Objective Interventions to reduce health inequalities for young children and their mothers are important: involving peers is recommended, but evidence of value for this approach is limited. The authors aimed to examine the effect of an innovative tailored peer-mentoring programme, based on perceived needs, for first-time mothers in socio-economically deprived communities.
Design Randomised controlled trial; parallel qualitative study with purposive samples using semistructured interviews.
Setting Socio-economically disadvantaged areas, Belfast.
Participants Primigravidae, aged 16–30 years, without significant co-morbidity.
Intervention Peer-mentoring by a lay-worker fortnightly during pregnancy and monthly for the following year, tailored to participants' wishes (home visits/telephone contacts), additional to usual care.
Main outcome measures Infant psychomotor and mental development (Bayley Scales of Infant Development (BSID-II)) at 1 year, assessed by an observer blinded to group allocation. Mothers' health at 1 year postnatal (SF-36).
Results Of 534 women invited, 343(64%) participated; 85%, with their children, completed outcome assessments (140 of 172 intervention; 152 of 171 controls). Intervention and control groups did not differ in BSID-II psychomotor (mean difference 1.64, 95% CI −0.94 to 4.21) or mental (−0.81, −2.78 to 1.16) scores, nor SF-36 physical functioning (−5.4, −11.6 to 0.7) or mental health (−1.8, −6.1 to 2.6). Women valued advice given in context of personal experience of child-rearing. Mentors gained health-related knowledge, personal skills and new employment opportunities.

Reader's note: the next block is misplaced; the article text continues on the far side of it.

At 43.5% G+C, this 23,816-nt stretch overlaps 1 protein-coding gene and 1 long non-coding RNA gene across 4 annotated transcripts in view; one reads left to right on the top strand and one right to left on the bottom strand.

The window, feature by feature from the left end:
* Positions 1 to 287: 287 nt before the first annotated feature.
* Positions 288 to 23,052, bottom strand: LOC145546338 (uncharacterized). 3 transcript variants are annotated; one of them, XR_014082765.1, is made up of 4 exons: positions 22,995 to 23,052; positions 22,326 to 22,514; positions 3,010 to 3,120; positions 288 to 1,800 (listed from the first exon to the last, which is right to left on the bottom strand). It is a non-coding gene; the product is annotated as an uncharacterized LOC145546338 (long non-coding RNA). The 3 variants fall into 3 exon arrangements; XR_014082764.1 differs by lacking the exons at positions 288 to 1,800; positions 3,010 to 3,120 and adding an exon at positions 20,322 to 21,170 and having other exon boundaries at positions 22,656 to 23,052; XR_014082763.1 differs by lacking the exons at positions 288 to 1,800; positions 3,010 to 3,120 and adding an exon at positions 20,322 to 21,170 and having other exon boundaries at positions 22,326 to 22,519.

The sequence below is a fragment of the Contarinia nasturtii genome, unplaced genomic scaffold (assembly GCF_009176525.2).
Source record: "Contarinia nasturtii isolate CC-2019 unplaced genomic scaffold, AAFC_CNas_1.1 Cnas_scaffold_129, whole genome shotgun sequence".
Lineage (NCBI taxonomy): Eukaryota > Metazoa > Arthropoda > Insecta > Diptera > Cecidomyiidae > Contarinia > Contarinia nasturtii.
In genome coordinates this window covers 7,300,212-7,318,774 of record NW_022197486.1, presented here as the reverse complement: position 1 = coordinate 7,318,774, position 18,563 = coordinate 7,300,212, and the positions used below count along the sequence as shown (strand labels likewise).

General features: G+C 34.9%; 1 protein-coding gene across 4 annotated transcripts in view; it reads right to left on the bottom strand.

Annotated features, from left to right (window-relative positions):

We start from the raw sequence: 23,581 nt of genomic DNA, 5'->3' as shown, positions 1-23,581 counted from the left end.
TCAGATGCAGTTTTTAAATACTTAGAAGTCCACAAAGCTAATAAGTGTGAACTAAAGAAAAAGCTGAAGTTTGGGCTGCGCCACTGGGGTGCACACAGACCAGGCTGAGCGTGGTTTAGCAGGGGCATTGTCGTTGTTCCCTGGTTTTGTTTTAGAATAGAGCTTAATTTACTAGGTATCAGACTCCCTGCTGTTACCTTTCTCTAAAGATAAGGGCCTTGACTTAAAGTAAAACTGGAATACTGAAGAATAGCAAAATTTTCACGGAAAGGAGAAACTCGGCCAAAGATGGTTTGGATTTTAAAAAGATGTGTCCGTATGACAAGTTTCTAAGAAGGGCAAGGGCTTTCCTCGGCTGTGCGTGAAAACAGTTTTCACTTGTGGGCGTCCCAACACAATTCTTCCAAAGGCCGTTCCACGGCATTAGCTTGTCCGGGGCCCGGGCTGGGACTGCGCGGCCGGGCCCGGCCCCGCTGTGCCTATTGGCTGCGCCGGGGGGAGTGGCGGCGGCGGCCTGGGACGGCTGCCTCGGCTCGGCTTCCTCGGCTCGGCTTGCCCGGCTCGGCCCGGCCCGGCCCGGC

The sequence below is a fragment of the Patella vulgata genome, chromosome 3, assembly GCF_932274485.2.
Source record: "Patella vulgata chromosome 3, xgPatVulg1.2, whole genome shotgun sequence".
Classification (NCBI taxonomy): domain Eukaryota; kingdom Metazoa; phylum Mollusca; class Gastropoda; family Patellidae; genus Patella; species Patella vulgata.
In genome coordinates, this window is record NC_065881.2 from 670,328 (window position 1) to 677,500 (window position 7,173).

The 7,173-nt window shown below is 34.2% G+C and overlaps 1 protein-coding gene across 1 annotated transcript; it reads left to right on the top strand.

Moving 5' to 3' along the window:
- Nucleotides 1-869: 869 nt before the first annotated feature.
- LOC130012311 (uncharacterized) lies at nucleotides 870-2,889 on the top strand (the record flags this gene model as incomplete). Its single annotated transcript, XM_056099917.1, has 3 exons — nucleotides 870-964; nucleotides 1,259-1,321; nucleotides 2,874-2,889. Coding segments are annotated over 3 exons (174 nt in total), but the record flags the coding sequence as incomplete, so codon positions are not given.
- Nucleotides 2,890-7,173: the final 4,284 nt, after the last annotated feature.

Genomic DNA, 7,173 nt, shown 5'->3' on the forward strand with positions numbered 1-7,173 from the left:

Conclusions Despite possible longer-term social advantage, this peer-mentoring programme showed no benefit for infant development or maternal health at 1 year. Further rigorous evaluation of important outcomes of complex interventions promoting health for children in socially disadvantaged communities is warranted.
Trial registration no ISRCTN 55055030
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Funding The study was funded by the Research and Development Office, Northern Ireland, under the “Targeting Social Need” initiative. MEC was co-funded by the Centre of Excellence for Public Health (Northern Ireland), a UKCRC Public Health Research Centre of Excellence. Funding from the British Heart Foundation, Cancer Research UK, Economic and Social Research Council, Medical Research Council, Research and Development Office for the Northern Ireland Health and Social Services and the Wellcome Trust, under the auspices of the UK Clinical Research Collaboration, is gratefully acknowledged.
Competing interests None.
Ethics approval This study was conducted with the approval of the Central Office for Research Ethics Committees (Ref 124/03), Northern Ireland, April 2003.
Provenance and peer review Not commissioned; externally peer reviewed.
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